“We’ve visited several times,” Powell said. “I grew up around his mother and knew his grandfather. His mother asked me to talk to Brooks and when I did I was impressed by his questions. We talked for two hours.”
Ellis acknowledges putting in preparation for the interview. He said Powell followed up with invitations to observe in the operating room.
“Dr. Powell gave me great answers to my questions,” Ellis said. “I wrote it all down. He let me watch two surgeries, an ACL and meniscus scope.”
It’s too early to know exactly, but Ellis thinks he’d like to try sports medicine.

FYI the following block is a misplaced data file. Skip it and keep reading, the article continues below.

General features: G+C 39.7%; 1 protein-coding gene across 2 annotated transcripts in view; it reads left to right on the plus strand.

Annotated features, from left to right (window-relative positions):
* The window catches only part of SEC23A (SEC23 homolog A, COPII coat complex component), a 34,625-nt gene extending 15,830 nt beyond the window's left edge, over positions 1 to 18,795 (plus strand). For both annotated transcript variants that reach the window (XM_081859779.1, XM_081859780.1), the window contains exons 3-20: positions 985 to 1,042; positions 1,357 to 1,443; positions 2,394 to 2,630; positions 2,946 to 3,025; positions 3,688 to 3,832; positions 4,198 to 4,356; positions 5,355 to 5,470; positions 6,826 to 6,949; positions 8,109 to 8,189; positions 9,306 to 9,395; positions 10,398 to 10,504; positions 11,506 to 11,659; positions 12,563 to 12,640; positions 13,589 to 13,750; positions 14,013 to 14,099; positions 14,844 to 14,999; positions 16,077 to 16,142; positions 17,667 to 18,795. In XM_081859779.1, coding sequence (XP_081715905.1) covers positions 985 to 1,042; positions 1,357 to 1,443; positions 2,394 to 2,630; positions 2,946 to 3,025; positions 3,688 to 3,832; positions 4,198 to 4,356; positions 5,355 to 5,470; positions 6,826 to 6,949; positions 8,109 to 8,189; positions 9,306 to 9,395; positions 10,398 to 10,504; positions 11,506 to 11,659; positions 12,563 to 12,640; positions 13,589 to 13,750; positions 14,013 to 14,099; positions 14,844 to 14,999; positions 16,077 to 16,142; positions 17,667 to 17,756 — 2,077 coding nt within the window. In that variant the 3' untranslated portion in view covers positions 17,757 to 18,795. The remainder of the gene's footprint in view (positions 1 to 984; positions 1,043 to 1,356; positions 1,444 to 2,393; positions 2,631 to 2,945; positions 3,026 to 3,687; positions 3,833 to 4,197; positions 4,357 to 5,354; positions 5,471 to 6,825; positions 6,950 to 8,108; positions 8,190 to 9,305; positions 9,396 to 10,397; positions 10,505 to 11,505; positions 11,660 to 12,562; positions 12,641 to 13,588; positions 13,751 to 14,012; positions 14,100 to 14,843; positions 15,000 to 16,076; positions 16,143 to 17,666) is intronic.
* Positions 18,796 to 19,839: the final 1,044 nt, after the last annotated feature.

“I think helping in sports would be fun,” Ellis said. “I’ve had knee problems and I think it would be cool to give something back to an athlete.”
First, Ellis would like a shot at the NFL.
“Med school can wait,” Ellis said. “My first choice would be to play in the NFL.”
But the class schedule sets up both. Ellis loads up with the tough ones in the spring and summer, backing off a bit in the fall when football is first priority. His tough classes this spring were genetics, cell biology and exercise physiology.
All were handled with ease. The comprehension is there. Now if Brooks Ellis can just figure out how good he is at playing linebacker.